An Ethics of Home and Hope: Kierkegaard's Exile and Heidegger's Emigrant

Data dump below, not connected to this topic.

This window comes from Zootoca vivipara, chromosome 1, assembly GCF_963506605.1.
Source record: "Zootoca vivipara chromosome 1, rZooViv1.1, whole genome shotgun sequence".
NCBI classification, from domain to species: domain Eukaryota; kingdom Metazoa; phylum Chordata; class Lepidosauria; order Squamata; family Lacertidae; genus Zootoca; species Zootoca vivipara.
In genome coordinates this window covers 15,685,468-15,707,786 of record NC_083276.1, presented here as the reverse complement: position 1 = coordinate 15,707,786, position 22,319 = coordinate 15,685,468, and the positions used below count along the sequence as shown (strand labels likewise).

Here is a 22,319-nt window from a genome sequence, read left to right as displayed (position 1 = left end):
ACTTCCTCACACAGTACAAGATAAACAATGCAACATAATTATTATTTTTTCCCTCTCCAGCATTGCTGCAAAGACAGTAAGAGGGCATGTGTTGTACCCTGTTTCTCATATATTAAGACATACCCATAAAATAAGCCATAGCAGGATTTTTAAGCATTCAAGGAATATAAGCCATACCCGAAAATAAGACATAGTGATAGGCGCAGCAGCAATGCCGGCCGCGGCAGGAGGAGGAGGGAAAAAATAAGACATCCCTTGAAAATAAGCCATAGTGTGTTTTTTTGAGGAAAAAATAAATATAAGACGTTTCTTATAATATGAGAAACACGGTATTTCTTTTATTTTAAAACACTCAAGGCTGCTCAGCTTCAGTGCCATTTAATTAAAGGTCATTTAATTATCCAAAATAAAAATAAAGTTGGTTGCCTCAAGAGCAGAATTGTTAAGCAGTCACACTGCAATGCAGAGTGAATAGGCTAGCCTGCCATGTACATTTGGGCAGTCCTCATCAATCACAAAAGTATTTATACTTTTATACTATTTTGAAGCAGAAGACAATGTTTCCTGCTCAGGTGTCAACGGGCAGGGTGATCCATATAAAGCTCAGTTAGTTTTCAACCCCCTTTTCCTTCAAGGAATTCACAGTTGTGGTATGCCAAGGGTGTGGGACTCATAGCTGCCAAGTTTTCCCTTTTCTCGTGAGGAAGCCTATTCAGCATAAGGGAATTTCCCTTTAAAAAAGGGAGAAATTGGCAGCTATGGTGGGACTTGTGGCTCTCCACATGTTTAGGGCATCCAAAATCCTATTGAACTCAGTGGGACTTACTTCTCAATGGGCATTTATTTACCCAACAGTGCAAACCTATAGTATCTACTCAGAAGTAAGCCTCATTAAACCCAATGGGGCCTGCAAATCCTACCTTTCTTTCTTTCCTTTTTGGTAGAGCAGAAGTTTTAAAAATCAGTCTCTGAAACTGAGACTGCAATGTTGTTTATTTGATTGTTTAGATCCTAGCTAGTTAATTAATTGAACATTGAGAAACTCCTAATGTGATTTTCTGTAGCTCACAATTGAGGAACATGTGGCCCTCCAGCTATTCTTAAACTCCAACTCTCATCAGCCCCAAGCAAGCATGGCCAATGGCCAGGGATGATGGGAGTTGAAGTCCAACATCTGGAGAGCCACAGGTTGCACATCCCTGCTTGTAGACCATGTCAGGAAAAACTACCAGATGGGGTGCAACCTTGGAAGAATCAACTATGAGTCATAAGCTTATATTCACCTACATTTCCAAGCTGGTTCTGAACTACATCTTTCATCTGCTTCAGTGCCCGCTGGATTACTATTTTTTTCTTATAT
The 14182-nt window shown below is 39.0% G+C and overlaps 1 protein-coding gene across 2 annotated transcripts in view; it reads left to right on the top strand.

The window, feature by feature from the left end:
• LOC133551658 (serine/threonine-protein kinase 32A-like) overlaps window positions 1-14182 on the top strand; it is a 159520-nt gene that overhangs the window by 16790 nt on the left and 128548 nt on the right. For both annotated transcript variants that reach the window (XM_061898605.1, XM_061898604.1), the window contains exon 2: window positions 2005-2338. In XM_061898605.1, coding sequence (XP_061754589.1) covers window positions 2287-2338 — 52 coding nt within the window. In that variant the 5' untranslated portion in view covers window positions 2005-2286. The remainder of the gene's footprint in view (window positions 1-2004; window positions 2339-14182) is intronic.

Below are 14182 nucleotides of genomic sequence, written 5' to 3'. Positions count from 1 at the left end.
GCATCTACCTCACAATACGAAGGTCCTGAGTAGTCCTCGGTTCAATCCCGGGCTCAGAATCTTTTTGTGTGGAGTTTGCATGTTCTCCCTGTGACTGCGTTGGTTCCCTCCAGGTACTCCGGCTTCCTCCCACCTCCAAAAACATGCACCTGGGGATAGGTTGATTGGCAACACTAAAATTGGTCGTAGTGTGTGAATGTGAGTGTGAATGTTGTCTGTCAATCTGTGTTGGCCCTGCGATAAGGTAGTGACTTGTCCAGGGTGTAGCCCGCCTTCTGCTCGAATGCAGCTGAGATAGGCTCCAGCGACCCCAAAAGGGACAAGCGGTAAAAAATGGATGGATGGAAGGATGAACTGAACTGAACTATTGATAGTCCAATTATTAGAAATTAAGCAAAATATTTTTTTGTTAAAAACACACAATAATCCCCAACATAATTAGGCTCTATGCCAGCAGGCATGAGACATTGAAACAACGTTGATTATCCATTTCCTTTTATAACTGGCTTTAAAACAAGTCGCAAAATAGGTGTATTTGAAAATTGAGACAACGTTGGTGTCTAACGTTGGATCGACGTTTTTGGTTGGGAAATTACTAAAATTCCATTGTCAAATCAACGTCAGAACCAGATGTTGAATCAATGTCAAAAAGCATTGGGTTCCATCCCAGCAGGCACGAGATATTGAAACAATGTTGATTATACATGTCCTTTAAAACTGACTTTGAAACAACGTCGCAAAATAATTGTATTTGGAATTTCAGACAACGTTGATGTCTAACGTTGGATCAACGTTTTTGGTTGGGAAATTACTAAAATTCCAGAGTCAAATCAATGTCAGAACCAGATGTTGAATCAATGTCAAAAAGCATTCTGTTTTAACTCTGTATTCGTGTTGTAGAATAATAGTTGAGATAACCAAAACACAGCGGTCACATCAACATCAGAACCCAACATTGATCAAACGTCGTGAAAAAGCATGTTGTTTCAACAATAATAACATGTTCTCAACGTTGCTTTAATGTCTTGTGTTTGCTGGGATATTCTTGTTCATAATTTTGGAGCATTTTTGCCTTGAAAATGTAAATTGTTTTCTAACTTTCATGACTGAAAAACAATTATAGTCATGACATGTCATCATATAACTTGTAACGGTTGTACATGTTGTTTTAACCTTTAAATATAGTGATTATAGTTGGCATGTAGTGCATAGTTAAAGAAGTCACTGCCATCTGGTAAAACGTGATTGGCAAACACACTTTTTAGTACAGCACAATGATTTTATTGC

Commentators on Heidegger’s relationship to Kierkegaard have tended to claim that Heidegger’s reading of the ethico-religious dimensions of Kierkegaard’s thought seems cold and compassionless. Where Kierkegaard’s ‘exilic’ view of ethical life restores, albeit in a transformative way, what Angst and despair nullify, critics have a hard time seeing a correlative experience in Heidegger’s ontology. Hence, such critics argue, true community remains inaccessible for Heidegger’s authentic individual, who has been rendered an ‘emigrant’ irreparably estranged from the ethical. However, what I find most striking about Heidegger’s view of ‘ethics,’ when properly understood as etymologically related to ‘dwelling’ and ‘abode,’ is how it seems to offer an existential hope that, much like Kierkegaard’s eschatological hope, enables us to experience the highest, holy things in the lowliest, humble places. My argument moves beyond the narrower task of responding to the particular criticisms, and goes on to offer tentative conclusions about the possibility of finding ethical notions of home and hope in the work of Kierkegaard and Heidegger.